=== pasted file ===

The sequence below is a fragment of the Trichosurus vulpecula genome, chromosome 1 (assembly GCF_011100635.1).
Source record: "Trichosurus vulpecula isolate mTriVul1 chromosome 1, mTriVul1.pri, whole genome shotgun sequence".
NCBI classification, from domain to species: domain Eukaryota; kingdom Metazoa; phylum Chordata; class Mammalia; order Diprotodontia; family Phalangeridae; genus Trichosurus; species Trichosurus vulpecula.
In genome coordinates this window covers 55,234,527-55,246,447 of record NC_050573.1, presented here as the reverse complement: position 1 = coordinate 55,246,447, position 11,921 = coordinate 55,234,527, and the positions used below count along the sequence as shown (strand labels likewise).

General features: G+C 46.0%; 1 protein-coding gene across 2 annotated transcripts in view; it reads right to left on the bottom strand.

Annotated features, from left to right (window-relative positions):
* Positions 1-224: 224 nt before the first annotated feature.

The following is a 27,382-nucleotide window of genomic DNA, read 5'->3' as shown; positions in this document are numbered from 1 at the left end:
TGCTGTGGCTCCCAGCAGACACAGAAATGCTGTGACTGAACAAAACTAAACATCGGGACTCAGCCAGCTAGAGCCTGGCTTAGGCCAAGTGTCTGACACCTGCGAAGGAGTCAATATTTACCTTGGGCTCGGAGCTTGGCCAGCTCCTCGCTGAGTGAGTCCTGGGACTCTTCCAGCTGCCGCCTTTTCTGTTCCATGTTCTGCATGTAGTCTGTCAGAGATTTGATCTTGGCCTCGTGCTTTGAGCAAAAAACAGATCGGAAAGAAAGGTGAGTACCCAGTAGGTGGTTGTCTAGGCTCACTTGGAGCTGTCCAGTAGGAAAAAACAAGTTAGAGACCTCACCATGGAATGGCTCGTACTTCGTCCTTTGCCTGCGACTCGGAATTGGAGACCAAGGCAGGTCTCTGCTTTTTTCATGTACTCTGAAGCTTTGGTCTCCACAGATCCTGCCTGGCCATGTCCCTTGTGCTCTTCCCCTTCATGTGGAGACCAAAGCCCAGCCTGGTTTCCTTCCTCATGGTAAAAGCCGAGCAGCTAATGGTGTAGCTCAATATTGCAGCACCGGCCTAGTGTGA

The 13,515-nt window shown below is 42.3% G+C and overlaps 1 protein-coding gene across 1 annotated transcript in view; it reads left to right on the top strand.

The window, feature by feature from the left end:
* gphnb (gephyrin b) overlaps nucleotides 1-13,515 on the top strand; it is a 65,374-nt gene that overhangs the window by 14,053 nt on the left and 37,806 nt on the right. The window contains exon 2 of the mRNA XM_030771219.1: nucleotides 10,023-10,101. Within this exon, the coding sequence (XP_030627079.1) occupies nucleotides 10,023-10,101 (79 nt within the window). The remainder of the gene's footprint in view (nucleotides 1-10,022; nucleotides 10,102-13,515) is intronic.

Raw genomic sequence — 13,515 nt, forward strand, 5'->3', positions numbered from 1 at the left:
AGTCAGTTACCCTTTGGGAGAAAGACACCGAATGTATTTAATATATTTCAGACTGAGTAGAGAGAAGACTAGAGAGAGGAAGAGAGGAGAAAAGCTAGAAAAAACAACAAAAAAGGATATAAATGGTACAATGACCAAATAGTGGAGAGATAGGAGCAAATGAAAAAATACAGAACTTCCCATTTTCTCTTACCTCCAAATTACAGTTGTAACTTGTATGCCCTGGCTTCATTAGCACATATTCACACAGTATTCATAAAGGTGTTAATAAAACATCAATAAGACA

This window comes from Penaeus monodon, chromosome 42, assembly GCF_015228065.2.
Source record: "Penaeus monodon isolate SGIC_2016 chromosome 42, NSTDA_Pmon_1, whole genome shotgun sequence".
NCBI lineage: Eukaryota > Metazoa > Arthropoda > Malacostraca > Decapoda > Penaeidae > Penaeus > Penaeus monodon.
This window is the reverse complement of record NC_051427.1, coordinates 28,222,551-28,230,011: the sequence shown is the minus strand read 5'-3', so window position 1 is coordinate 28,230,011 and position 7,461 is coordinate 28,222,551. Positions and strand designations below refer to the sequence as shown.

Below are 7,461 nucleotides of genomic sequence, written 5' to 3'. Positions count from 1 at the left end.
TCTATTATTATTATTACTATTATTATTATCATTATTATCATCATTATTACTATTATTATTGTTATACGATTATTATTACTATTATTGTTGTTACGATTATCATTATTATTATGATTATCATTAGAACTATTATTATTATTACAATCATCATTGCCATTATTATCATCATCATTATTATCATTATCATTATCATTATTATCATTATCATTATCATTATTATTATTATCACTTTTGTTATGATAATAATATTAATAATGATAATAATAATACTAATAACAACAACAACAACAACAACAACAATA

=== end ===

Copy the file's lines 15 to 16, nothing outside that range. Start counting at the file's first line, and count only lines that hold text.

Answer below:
This window comes from Penaeus monodon, chromosome 42, assembly GCF_015228065.2.
Source record: "Penaeus monodon isolate SGIC_2016 chromosome 42, NSTDA_Pmon_1, whole genome shotgun sequence".